A Costless Way for Trump & Congress to Save Jobs

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Lawmakers are working at breakneck pace to combat the coronavirus-induced economic panic. Checks for citizens, flexible business loans, free coronavirus tests, and more are being considered in a bipartisan effort to restore jobs and to stop unemployment from reaching 20 percent.

We’re grateful that Congress and the White House are coming through for the American people, as lawmakers did in 2008 and 2009 during the Great Recession. As the final adjustments are made to the stimulus package, we urge lawmakers to make two temporary, cost-free changes to federal law which will save hundreds of thousands of jobs.

These jobs are held by America’s small business government contractors – private-sector public servants who have been forced to work remotely due to coronavirus concerns. Some of these jobs cannot be done remotely because of the hands-on, sensitive, or classified nature of their work. What this means is that contractors are working fewer hours and making less money…forcing business owners have to make hard choices about paying staff, firing employees and even keeping the lights on.

As one of our firm’s small business clients put it, “Reducing my revenue in half with no reduction in expenses will destroy my company.” It will also put the company’s employees out of work and hurt their families, create long-term unemployment long after the coronavirus pandemic has ended, and delay the completion of critical federal work.

The first thing lawmakers can do to save contractor jobs is to direct contracting officers to automatically allow as much remote work as possible without risking national security. This would ease the financial burdens of many contractors and keep them larely on-track to complete their work for the American people.

Second, contractors should be temporarily treated the same as federal employees when it comes to forced paid time off. During the unique and devastating crisis through which we are living, if federal agencies send all staff and contractors home for two weeks, businesses are currently at risk to go bankrupt. The federal government should continue to pay both employees and contractors, securing financial stability for millions of people.

The best part about these policies is that they will save American jobs but won’t cost taxpayers a dime. The money to pay contractors is already allocated, so continuing to pay contractors would simply release the money as scheduled. For remote work, all lawmakers have to do is authorize and direct contracting officers to execute the policy. In doing so, lawmakers will actually save money, keep Americans employed, and reduce financial stresses for companies and families alike.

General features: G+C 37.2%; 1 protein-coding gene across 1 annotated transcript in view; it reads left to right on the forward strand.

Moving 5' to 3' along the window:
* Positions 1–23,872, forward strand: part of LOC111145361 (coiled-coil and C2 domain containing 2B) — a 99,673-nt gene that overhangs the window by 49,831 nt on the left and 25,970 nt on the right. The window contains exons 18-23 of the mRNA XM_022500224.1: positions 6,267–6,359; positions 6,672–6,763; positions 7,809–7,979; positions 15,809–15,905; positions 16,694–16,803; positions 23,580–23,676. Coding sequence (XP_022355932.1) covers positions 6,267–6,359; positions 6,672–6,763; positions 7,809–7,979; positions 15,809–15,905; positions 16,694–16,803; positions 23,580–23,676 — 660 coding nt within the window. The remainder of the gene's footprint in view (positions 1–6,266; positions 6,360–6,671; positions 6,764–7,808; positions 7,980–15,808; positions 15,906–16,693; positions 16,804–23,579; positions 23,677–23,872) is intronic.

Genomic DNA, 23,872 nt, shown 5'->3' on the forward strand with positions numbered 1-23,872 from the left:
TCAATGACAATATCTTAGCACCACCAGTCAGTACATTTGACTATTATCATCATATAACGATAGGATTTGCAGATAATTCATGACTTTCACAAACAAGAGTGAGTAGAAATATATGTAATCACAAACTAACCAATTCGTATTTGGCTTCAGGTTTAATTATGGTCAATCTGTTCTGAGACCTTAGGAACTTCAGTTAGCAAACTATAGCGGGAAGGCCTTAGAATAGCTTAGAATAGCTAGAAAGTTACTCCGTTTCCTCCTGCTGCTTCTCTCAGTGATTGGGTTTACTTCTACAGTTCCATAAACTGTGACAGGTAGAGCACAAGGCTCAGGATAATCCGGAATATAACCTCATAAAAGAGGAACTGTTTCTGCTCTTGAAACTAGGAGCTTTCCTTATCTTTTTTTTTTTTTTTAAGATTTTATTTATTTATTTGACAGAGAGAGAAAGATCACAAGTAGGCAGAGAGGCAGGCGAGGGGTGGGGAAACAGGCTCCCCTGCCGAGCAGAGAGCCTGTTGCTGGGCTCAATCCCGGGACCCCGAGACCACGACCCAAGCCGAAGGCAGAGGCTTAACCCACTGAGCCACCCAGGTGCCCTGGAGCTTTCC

Keeping contractors in business saves taxpayers money by keeping contracts current and moving. Restarting unfulfilled contracts is expensive, especially when the contracted company went out of business through no fault of its own. Government contractors will also be able to keep paying their employees, reducing the need for unemployment benefits and other government assistance.

Congress and President Donald Trump are right to act to save millions of jobs and to provide for the financial and health security of tens of millions of Americans. They should create a huge, cost-free stimulus by keeping jobs in place and over 47,000 small businesses alive which may not otherwise be able to weather this economic storm.

The major stress on the economy is employee layoffs across the country and correspondingly reduced incomes. Giving contractors greater flexibility to fulfill their work and support the federal government will keep Americans working and bring financial security to their families.

Dr. Ed Bersoff is co-founder and chairman of Parabilis, the strategic financial partner for small business government contractors. In 2019, he was inducted to the Greater Washington Government Contractor Hall of Fame for his 50 years of leadership in the industry.

Bruce Lyman is Parabilis’ CEO. A former Air Force Colonel who served in Iraq and Afghanistan, he previously founded a Government contracting firm which specialized in top secret IT services.

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